Endoscopy 2014; 46(05): 411-415
DOI: 10.1055/s-0034-1364933
Innovations and brief communications
© Georg Thieme Verlag KG Stuttgart · New York

Endoscopic ultrasound-guided lymph node ablation with a novel radiofrequency ablation probe: feasibility study in an acute porcine model

Amrita Sethi*
1  Columbia University Medical Center, New York, New York, USA
,
Mark Ellrichmann*
2  Unit of Experimental Endoscopy, Medical Department I, University Hospital Schleswig-Holstein, Kiel, Germany
,
Shantiswaroop Dhar
2  Unit of Experimental Endoscopy, Medical Department I, University Hospital Schleswig-Holstein, Kiel, Germany
,
Klaus-Gerd Hadeler
3  Institute for Animal Breeding, Friedrich-Löffler Institute, Mariensee, Germany
,
Erich Kahle
3  Institute for Animal Breeding, Friedrich-Löffler Institute, Mariensee, Germany
,
Frauke Seehusen
4  Department of Pathology, Veterinarian University Medical School, Hannover, Germany
,
Wolfram Klapper
5  Institue of Pathology, Hemapathology Section and lymph Node Registry, University Hospital Schleswig-Holstein, Kiel, Germany
,
Nagy Habib
6  Department of Surgery, Hammersmith Hospital, London, United Kingdom
,
Annette Fritscher-Ravens
2  Unit of Experimental Endoscopy, Medical Department I, University Hospital Schleswig-Holstein, Kiel, Germany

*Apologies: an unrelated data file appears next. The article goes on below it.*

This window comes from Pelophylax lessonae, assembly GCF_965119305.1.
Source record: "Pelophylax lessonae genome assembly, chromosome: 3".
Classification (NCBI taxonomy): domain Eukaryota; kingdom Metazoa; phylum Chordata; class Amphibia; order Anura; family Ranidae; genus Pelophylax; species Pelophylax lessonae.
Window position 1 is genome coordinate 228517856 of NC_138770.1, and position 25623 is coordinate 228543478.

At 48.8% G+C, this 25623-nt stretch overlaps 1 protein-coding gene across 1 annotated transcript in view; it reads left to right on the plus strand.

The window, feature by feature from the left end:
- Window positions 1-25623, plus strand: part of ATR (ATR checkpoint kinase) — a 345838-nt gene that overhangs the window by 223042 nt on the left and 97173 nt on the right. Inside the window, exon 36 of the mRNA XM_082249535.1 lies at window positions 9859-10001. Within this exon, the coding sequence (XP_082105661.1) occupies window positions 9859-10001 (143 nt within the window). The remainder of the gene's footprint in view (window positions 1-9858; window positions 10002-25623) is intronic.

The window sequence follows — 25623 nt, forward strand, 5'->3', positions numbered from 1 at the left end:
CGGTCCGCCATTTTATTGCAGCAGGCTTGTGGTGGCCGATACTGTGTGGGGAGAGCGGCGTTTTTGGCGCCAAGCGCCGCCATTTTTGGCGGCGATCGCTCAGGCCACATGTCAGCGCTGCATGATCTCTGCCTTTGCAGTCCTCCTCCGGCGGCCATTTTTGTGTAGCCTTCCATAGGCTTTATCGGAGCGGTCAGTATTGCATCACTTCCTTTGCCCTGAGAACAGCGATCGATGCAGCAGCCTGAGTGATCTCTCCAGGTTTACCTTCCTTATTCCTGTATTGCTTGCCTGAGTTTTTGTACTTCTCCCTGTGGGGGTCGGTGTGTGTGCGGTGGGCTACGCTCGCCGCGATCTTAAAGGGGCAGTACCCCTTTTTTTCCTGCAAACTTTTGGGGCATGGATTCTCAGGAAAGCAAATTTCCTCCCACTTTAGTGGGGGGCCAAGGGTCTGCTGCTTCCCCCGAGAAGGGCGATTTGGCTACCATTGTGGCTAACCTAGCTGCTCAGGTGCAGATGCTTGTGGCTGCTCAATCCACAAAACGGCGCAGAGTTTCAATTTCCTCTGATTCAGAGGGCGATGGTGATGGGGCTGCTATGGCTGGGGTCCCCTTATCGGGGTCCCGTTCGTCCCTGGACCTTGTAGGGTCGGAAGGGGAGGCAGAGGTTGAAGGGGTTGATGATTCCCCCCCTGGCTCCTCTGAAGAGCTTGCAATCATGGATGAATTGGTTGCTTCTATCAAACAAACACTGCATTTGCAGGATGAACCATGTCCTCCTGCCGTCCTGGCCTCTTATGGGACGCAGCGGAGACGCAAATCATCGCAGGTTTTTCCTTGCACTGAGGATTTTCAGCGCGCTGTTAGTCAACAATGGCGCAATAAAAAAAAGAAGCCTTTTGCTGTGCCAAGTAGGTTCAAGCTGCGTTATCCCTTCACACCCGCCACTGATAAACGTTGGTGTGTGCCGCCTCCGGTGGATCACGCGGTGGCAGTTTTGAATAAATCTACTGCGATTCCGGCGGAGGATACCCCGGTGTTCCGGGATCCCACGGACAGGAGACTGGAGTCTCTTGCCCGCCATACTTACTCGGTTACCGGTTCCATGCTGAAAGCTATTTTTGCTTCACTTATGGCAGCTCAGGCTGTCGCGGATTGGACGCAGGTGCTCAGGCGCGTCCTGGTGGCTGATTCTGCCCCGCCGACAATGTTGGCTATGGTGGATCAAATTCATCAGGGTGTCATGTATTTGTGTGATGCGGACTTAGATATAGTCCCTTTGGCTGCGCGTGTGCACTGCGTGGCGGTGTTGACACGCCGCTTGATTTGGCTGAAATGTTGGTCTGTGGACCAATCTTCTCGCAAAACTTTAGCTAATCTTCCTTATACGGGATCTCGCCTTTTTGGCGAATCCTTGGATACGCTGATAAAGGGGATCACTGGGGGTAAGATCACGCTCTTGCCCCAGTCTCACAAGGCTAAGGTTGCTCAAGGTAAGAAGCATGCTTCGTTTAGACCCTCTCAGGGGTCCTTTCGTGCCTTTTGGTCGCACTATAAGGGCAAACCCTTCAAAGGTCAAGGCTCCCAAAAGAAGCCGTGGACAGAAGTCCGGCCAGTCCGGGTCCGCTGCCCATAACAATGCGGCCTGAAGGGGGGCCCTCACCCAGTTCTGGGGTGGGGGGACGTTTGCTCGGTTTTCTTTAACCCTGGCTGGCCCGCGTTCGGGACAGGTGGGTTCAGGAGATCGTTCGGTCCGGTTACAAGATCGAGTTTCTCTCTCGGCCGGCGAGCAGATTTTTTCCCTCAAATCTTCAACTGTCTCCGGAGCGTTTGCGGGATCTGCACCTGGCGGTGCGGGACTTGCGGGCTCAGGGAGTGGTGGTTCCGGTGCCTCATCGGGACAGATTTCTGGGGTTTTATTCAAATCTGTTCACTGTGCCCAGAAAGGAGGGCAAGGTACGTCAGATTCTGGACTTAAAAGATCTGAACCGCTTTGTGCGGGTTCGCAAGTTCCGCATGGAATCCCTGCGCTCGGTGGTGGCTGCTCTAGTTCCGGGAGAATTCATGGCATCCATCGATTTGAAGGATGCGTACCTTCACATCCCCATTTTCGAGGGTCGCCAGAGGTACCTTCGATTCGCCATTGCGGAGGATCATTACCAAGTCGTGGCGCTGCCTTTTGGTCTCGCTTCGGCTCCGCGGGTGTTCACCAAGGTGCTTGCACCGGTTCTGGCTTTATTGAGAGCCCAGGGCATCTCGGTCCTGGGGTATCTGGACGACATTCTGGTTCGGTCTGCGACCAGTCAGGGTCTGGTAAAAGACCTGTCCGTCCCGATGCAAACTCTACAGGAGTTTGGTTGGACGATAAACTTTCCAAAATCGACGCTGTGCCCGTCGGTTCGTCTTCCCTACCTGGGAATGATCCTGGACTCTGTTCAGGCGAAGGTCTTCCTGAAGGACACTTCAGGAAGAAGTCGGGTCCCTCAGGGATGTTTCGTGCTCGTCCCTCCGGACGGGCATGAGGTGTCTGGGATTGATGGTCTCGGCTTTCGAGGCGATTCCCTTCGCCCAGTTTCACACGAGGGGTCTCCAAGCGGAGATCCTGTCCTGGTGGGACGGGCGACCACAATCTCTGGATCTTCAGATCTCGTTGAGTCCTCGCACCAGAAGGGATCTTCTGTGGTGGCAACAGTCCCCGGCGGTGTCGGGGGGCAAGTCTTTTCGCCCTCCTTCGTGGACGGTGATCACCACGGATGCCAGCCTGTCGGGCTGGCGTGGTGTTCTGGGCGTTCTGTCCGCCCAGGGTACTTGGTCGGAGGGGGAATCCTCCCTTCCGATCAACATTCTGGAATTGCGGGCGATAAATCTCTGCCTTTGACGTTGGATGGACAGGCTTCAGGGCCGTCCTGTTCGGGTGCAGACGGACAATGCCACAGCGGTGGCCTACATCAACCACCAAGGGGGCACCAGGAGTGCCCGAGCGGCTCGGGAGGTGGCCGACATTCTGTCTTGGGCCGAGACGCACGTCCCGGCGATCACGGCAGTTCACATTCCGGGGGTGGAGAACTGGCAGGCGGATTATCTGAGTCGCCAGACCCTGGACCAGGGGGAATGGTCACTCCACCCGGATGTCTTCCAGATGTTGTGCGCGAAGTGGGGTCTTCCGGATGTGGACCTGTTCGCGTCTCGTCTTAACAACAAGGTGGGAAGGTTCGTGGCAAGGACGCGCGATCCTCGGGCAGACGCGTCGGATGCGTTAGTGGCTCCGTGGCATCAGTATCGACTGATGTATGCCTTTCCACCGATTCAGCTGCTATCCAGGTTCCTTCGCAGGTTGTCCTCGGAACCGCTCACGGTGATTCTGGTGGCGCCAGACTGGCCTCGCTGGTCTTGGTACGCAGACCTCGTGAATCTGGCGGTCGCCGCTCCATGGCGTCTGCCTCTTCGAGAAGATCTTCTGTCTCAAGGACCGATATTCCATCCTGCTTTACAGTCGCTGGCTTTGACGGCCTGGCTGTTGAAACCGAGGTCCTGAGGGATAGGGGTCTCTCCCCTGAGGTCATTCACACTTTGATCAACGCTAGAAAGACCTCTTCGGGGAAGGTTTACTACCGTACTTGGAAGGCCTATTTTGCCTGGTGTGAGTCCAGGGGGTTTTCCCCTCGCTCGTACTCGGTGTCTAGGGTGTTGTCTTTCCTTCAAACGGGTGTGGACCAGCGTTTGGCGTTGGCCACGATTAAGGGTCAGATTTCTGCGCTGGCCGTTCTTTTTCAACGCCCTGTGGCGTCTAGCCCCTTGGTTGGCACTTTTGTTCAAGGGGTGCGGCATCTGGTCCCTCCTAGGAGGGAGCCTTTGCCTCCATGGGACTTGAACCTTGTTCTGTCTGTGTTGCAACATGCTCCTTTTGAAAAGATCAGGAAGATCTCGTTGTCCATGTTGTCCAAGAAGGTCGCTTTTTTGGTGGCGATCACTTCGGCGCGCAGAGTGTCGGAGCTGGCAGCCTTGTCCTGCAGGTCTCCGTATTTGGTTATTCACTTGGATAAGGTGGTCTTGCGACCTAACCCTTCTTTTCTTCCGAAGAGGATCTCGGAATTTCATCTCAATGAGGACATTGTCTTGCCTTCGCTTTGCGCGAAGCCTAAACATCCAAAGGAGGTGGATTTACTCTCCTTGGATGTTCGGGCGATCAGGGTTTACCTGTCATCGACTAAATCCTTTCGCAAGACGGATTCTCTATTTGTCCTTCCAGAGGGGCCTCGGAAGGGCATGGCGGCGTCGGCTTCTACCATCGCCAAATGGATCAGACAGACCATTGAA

› Author Affiliations
Further Information

Publication History

submitted24 April 2013

accepted after revision 16 December 2013

Publication Date:
06 February 2014 (eFirst)

Background and study aims: Radiofrequency ablation (RFA) is an accepted method of tissue destruction for solid organ tumors. Endoscopic ultrasound (EUS)-guided RFA has been used for lesions in the pancreas and liver, but there is limited experience of lymph node ablation using EUS-guided RFA. The aim of this study was to determine feasibility and safety of prototype EUS-guided RFA of mediastinal lymph nodes.

Methods: This was an endoscopic experimental feasibility study in a porcine model. After EUS-guided puncture of targeted lymph nodes, the stylet of a 19-G needle was replaced by a prototype RFA probe. RFA was performed by ERBE generator (bipolar settings: 10 watts, effect 2, 2 minutes). The animals were euthanized, and the targeted lymph nodes were identified and removed for histology and measurement of the effect achieved.

Results: A total of 18 mediastinal lymph nodes were ablated (mean size 20.8 ± 6.6 mm in the long axis). The average length of exposed probe was 10.0 ± 3.0 mm. The mean length and diameter of necrosis was 9.8 ± 3.6 mm and 5.5 ± 1.6 mm, respectively. Linear regression comparing needle length with necrosis diameter revealed a coefficient gradient of r = 0.92 (P = 0.0001). With EUS-RFA a mean of 17.6 ± 10.3 % (range 8.0 % – 53.2 %) of the respective lymph node area was ablated. No complications (i. e. hemodynamic instability, local bleeding, tissue damage) occurred during the procedure. Technical problems included stripping of the probe by the EUS needle and bending of the tip of the probe.

Conclusions: EUS-RFA of lymph nodes was performed safely and successfully using a prototype EUS-compatible probe. This method may have the potential for future use in patient care.

* These authors contributed equally to the work.